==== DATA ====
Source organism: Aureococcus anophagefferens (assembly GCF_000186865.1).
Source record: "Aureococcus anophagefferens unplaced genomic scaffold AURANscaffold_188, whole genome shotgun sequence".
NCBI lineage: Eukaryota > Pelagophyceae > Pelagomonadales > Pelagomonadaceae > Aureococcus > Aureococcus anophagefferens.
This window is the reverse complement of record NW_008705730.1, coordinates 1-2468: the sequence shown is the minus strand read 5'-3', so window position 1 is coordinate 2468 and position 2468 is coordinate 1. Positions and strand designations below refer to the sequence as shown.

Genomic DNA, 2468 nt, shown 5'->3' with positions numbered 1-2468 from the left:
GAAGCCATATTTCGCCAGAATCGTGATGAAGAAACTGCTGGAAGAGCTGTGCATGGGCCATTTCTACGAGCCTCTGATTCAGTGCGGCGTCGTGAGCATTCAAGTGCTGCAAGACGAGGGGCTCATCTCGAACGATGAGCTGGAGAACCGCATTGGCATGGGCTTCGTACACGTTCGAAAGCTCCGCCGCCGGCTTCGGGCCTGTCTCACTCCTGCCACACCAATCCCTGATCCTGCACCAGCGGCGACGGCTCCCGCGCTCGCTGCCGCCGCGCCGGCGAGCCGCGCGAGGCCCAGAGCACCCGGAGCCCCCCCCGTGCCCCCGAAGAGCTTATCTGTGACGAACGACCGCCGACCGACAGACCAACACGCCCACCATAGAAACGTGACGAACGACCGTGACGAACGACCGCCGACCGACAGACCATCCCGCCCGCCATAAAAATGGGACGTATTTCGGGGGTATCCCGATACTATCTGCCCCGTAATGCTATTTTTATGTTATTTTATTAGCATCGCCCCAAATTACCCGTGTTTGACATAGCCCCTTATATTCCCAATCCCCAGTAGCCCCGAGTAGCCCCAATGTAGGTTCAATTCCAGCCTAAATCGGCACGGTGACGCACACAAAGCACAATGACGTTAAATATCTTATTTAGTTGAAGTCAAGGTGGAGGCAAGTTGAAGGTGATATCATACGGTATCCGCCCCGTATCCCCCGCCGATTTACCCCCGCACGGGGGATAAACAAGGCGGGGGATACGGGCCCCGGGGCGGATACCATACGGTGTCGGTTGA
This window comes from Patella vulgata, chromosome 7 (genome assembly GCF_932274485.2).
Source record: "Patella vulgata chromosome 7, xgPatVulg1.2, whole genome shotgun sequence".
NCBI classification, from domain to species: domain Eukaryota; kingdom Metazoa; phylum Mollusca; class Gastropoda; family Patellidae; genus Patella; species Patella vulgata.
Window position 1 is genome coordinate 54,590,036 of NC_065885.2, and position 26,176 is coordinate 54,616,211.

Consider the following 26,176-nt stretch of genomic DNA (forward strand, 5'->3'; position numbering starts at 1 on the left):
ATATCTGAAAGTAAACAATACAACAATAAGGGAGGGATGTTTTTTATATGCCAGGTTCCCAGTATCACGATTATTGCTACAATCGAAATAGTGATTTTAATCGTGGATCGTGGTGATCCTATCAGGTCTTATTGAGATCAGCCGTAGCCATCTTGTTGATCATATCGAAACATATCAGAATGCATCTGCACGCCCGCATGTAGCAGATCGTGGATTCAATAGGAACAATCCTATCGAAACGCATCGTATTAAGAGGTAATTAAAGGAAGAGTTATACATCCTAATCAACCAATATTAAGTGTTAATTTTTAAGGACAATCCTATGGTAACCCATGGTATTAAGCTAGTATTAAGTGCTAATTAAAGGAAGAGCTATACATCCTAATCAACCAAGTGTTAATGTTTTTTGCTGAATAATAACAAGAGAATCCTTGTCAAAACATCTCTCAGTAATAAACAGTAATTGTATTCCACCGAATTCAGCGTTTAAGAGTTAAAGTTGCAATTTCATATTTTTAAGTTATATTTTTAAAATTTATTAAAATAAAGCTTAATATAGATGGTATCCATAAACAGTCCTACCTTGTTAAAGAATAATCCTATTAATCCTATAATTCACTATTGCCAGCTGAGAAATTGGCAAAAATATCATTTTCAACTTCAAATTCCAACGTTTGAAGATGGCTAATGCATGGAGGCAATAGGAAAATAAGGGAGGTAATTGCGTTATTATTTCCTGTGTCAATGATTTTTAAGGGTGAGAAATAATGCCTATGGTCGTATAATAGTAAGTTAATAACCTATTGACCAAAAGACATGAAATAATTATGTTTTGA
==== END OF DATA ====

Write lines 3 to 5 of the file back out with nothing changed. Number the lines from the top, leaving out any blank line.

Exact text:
NCBI lineage: Eukaryota > Pelagophyceae > Pelagomonadales > Pelagomonadaceae > Aureococcus > Aureococcus anophagefferens.
This window is the reverse complement of record NW_008705730.1, coordinates 1-2468: the sequence shown is the minus strand read 5'-3', so window position 1 is coordinate 2468 and position 2468 is coordinate 1. Positions and strand designations below refer to the sequence as shown.

Genomic DNA, 2468 nt, shown 5'->3' with positions numbered 1-2468 from the left: